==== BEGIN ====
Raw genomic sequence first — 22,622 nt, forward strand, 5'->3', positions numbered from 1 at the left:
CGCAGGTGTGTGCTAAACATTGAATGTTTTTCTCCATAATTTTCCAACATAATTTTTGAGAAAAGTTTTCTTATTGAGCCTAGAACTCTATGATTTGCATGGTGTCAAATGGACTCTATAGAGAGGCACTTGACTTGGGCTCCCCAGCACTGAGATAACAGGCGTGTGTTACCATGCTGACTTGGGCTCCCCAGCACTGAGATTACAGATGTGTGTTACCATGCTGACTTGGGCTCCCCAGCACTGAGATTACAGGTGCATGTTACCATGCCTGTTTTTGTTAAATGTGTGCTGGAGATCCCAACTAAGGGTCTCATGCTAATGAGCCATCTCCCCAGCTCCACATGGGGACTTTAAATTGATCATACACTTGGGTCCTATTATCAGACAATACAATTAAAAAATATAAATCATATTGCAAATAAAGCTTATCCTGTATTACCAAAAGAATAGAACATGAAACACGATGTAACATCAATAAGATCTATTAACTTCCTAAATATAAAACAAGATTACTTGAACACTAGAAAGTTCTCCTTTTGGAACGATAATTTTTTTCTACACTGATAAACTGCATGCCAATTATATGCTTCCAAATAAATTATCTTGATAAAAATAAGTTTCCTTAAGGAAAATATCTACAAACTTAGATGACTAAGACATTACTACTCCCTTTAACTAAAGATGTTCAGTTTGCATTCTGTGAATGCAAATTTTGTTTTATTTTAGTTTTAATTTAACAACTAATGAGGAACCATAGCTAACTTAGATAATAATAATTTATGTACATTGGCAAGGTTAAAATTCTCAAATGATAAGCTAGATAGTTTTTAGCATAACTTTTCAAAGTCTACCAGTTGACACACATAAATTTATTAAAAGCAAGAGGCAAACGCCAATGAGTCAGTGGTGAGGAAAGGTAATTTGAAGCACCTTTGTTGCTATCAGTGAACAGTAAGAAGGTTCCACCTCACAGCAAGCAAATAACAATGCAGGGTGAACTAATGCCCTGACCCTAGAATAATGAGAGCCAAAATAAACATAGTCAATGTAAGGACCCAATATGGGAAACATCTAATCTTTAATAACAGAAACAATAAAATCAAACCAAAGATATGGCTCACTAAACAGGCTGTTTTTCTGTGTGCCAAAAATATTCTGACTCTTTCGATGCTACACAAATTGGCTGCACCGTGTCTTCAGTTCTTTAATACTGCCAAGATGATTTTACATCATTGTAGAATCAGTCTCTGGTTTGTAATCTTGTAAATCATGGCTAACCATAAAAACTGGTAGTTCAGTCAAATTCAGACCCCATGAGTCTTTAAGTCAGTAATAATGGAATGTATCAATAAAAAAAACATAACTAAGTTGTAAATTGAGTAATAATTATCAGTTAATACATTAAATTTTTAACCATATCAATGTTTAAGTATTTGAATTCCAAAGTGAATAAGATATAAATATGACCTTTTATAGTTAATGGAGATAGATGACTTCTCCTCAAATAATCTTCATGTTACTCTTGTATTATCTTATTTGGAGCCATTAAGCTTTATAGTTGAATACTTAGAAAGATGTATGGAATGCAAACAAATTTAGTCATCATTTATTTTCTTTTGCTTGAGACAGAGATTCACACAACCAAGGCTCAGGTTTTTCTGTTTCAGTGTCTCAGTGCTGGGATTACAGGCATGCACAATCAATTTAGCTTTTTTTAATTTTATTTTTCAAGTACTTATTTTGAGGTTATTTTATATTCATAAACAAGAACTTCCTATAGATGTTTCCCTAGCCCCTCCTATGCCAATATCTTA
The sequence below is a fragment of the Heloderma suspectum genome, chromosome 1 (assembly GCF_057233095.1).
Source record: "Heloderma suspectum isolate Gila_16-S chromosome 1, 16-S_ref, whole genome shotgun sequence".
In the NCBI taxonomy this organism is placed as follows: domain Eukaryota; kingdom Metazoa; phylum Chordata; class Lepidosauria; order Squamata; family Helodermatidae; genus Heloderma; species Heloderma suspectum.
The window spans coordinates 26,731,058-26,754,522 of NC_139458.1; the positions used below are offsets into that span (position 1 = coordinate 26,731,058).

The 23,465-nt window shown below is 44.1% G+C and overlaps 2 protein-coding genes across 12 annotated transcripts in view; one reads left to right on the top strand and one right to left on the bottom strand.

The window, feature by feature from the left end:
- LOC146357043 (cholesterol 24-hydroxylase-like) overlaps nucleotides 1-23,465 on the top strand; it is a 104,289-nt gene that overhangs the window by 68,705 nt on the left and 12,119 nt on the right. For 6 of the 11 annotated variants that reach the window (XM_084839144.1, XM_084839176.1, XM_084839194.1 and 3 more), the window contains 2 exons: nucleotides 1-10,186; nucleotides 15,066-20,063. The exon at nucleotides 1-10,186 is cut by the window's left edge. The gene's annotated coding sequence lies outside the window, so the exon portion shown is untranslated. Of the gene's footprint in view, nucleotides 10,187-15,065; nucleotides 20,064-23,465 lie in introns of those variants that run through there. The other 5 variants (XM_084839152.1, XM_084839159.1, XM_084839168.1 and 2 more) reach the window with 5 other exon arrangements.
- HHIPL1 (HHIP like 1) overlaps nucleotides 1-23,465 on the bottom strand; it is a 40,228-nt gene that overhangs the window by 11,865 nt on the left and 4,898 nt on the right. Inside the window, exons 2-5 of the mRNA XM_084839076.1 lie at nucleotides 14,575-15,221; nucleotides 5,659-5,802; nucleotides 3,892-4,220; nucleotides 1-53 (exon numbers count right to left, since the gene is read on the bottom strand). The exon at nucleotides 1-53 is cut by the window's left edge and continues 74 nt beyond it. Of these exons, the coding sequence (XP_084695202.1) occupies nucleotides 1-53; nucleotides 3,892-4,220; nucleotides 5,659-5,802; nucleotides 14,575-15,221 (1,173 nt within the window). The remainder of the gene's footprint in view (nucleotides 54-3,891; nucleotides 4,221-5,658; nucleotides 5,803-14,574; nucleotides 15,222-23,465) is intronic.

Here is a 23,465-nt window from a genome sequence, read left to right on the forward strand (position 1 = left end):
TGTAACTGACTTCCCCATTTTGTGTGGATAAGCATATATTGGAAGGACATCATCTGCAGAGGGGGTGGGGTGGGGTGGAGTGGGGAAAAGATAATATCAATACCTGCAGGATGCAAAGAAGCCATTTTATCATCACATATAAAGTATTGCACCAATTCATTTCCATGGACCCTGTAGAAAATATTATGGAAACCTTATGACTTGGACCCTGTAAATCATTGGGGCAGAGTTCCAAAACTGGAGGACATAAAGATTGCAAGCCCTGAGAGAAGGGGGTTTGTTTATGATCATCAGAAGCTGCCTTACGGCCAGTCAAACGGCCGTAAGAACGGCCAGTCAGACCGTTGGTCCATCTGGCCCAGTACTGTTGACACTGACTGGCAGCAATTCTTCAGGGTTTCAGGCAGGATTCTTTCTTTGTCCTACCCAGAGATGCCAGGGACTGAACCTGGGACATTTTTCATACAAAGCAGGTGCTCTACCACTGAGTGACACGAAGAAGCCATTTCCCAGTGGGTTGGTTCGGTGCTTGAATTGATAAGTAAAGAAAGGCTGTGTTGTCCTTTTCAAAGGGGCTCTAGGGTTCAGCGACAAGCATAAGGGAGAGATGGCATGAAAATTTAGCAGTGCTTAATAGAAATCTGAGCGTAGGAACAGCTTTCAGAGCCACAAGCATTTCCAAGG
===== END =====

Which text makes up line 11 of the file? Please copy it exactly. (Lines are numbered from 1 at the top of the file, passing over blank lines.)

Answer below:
Here is a 23,465-nt window from a genome sequence, read left to right on the forward strand (position 1 = left end):